Much of the “ev­i­dence” of il­le­gal killing of rap­tors is dodgy at best and based on froth and rhetoric at worst — yet these crimes shame us all

Shooting Times & Country Magazine - - CLASSIFIED -

Iam sick of hear­ing about il­le­gal rap­tor per­se­cu­tion (News, 1 November). The is­sue has tar­nished the rep­u­ta­tion of the shoot­ing com­mu­nity for too long. We must have zero tol­er­ance of such crimes. And our stance must be made clear to the pub­lic, not least for the twin pur­poses of leav­ing the per­pe­tra­tors no place to hide within our ranks and de­priv­ing the an­tis of po­tent am­mu­ni­tion.

The re­cent pro­nounce­ment by BASC, and the sup­port­ing com­ments from the Coun­try­side Al­liance, the National Game­keep­ers’ Or­gan­i­sa­tion (NGO) and oth­ers — in­clud­ing the Ed­i­tor — are timely. These pub­lic dec­la­ra­tions won’t sway all doubters, of course. But they draw a line in the sand for ev­ery­body to see. We must dis­tance our­selves from the wrong-do­ers. BASC has shown real lead­er­ship on this.

Yes, I know the an­tis milk the whole is­sue for their own ends. I also re­alise that some of the facts and fig­ures they pro­duce are dodgy. I know there have been in­stances where al­le­ga­tions have been based on stunts or mis­takes. I have re­ported on some of these at length.

Yet, be­neath all the froth and rhetoric, there is a hard core of un­wel­come truth; the il­le­gal killing of birds of prey does hap­pen, and it hap­pens too of­ten. It shames us all.

There is no ex­cuse. The NGO fought an ex­pen­sive le­gal bat­tle to en­sure that, where com­mon rap­tors such as buz­zards cause a real prob­lem, in­di­vid­ual birds can be dealt with un­der the law — just as cor­morants are, un­der li­cence, to pro­tect fish­eries. This safety valve is most ap­pli­ca­ble to low­land game-rear­ing cir­cum­stances.

Cam­paign­ers fo­cus on driven grouse shoot­ing, not least be­cause they see it as the soft un­der­belly of shoot­ing. I mean, when did you last shoot a driven grouse? The clos­est most of us get to it is beat­ing or load­ing or pick­ing-up. It is a mi­nor­ity sport within a mi­nor­ity sport. And un­for­tu­nately, rightly or wrongly, it reeks of priv­i­lege. This is grist to the an­tis’ mill.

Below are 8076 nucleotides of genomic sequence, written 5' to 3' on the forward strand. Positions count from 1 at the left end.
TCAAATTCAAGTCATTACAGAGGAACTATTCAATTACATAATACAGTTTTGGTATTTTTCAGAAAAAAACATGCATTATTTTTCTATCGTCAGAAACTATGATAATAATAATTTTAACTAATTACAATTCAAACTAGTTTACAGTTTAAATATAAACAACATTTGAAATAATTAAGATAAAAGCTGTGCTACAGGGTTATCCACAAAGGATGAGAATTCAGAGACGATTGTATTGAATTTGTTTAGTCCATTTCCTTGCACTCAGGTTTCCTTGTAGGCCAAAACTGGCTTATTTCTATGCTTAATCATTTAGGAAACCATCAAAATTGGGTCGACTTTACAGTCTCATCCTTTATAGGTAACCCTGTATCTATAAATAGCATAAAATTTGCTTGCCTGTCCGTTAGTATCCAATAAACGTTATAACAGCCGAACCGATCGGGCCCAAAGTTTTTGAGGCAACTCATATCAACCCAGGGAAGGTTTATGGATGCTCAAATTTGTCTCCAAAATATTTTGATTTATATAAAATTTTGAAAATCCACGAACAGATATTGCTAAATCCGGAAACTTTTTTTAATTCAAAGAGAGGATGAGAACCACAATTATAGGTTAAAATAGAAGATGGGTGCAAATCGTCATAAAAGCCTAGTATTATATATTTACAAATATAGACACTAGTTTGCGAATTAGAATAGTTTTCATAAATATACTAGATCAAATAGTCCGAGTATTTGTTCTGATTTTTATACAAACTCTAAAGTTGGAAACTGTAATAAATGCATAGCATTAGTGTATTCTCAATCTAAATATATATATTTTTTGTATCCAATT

I know there are some mod­est driven grouse syn­di­cates, in ad­di­tion to all the walked-up out­fits. But at the top end, the ab­sen­tee grouse moor own­ers, agents and shoot­ers who ex­pect bags of sev­eral hun­dred brace a day are in a dif­fer­ent league. Sat­is­fy­ing their de­mands is tough. Head­keep­ers on big grouse moors must feel like foot­ball club man­agers — al­ways be­ing judged by their last game. And some of the fi­nan­cial in­cen­tives be­ing em­ployed seem to owe more to City prac­tices than to long-term land­scape man­age­ment.

The irony is that if driven game shoot­ing is re­stricted, the peo­ple at the top of the driven shoot­ing world can sim­ply move on to high-vol­ume dove shoot­ing in Ar­gentina, or what­ever. The rest of us can­not.

It would be a thou­sand pities if the self­ish ac­tions of the tiny mi­nor­ity ended up hav­ing un­wel­come con­se­quences for the vast ma­jor­ity of shoot­ers. His­tory shows that once shoot­ing is re­stricted in any form, the noose is never loos­ened. It acts like a self-lock­ing snare of old, tight­en­ing with ev­ery strug­gle. The shoot­ing com­mu­nity has made its po­si­tion on il­le­gal per­se­cu­tion clear. Now the RSPB should re­cip­ro­cate by get­ting back on board the Hen Har­rier Ac­tion Plan. This aims to pro­duce more hen har­ri­ers, but with less con­flict with the driven grouse shoot­ing that funds moor­land man­age­ment and ben­e­fits many species.

Surely, any pure con­ser­va­tion char­ity should sup­port these aims.

“Keep­ers on grouse moors must feel like foot­ball man­agers — al­ways judged by their last game”

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